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The only jobs kids have are to do well in school, to be charming and polite, and be thankful. That's it. I'll house you, protect you, I'll even give my life for you, and in return, you will behave.
I challenge you, to go to any school and open 50 lunchboxes, and I guarantee you there will be one or two cans of Red Bull, there'll be cold McDonald's and jam sandwiches with several cakes.
The library of my elementary school had this great biography section, and I read all of these paperback biographies until they were dog-eared. The story of Eleanor Roosevelt and Madame Curie and Martin Luther King and George Washington Carver and on and on and on.
It's quite funny in that I once won Rear of the Year at my school! I was about 17 in the sixth form and we used to have an end of year celebration and give out different awards. I even got a little trophy!
I wanted to race cars. I didn't like school, and all I wanted to do was work on cars. But right before I graduated, I got into a really bad car accident, and I spent that summer in the hospital thinking about where I was heading. I decided to take education more seriously and go to a community college.
The home is the chief school of human virtues.
William Ellery Channing
My own interest in art was because of my mother. My father didn't like contemporary art, so he didn't give her large sums to spend. So, she began buying prints and drawings. During my school days, I remember sitting in on many of the early meetings.
When I was 14 or 15, I was a really good volleyball player, so I thought, 'Well, maybe I'll just get a scholarship to an Ivy League school through volleyball.' Then I quit when I decided to focus on theater.
I have three younger siblings, so the four of us were outside all the time after school playing games, making up games. My sister made up a game called 'roof ball.' We'd play that constantly. She always beat me in it, and it made me very mad. But we were outside all the time.
I'd have to say I'm most proud of my mentoring camp that I do in Dallas every year for one hundred boys from single-parent homes. I was raised by a mother who was a Sunday school teacher and a father who worked hard. Together they taught me to give back.
When I was 10 years old, a cousin of mine took me on a tour of his medical school. And as a special treat, he took me to the pathology lab and took a real human brain out of the jar and placed it in my hands. And there it was, the seat of human consciousness, the powerhouse of the human body, sitting in my hands.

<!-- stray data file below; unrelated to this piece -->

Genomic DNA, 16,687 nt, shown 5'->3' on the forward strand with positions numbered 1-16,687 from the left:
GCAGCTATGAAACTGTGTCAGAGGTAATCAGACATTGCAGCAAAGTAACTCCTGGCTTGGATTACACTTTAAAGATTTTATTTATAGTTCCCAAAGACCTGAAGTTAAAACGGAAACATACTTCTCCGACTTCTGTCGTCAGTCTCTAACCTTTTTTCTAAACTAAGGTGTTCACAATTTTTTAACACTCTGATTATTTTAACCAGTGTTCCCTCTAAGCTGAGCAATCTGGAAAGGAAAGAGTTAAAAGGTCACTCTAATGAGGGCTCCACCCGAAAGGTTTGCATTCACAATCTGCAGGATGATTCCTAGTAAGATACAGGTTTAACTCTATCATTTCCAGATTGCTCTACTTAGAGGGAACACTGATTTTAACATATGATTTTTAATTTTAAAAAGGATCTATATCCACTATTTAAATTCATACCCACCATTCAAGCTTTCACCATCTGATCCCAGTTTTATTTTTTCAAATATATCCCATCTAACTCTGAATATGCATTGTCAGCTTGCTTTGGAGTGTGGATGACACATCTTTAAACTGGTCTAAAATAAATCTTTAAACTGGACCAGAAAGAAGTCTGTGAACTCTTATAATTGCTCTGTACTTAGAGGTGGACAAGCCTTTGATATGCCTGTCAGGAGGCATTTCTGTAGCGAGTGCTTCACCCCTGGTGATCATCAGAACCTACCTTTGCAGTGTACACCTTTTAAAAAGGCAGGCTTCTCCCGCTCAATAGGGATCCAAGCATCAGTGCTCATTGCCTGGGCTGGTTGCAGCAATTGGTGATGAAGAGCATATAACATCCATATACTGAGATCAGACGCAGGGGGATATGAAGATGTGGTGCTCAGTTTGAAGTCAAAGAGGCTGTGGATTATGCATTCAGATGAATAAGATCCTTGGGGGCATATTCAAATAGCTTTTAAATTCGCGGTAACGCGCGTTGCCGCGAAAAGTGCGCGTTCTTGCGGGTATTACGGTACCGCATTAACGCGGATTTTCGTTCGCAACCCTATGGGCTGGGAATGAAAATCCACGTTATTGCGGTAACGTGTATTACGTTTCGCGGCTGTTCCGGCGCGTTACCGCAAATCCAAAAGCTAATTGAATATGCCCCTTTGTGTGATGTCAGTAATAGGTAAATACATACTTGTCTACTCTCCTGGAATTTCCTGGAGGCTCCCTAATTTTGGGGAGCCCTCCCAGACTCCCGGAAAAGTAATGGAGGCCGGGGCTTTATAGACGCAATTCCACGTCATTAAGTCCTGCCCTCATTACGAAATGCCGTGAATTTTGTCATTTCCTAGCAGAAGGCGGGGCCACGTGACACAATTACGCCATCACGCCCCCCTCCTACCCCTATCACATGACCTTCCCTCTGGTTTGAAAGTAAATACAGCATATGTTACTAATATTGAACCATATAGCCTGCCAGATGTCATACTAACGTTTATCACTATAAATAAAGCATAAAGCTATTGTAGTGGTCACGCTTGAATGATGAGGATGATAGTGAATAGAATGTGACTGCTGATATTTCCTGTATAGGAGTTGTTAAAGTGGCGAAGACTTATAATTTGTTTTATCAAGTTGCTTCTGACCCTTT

I didn't have nothin' going for me... school, home... until I found something I loved, which was music, and that changed everything.
I would really like to go back to school. I would love it now.
In high school, in sport, I had a coach who told me I was much better than I thought I was, and would make me do more in a positive sense. He was the first person who taught me not to be afraid of failure.
My personal advice is to go to school first and get a liberal arts education, and then if you want to pursue acting, go to graduate school.
On the first day of school, you got to be real careful where you sit. You walk into the classroom and just plunk your stuff down on any old desk, and the next thing you know the teacher is saying, 'I hope you all like where you're sitting, because these are your permanent seats.'
There's something intrinsically Australian about a bunch of brothers and school friends getting together as a band at a very young age and all pulling together as a band at a very young age and all pulling together as mates to make something happen.
My father made me who I am. He gave me a basketball and told me to play with the ball, sleep with the ball, dream with the ball. Just don't take it to school. I used it as a pillow, and it never gave me a stiff neck.
This age thinks better of a gilded fool Than of a threadbare saint in wisdom's school.
I do have a blurred memory of sitting on the stairs and trying over and over again to tie one of my shoelaces, but that is all that comes back to me of school itself.
I guess what really forms you as a person is what you do within your family to receive love or attention. In my family, what you had to do to receive attention was to have good conversation at the dinner table or for me to do well at school, and those were really my focuses because that was what was valued the most.
Anything that you can become obsessed with, and you do so much that you don't do the things you need to do with family, friends, school, job - that can be an addiction. And texting absolutely can qualify.
I didn't live at school, I lived where I could and studied what I enjoyed studying. I took what I wanted from that education but was making my first record at the same time. I don't know anyone from school. I was just leading a different life. I was really interested in writing and other things.
Lana Del Rey
For reasons that baffle me still, my high school sports coaches put me in the first division of the rugby, cricket, and soccer teams.
The technology at the leading edge changes so rapidly that you have to keep current after you get out of school. I think probably the most important thing is having good fundamentals.
Martin Luther King, Jr.
Image of the Moment
The best and most beautiful things in the world cannot be seen or even touched - they must be felt with the heart.
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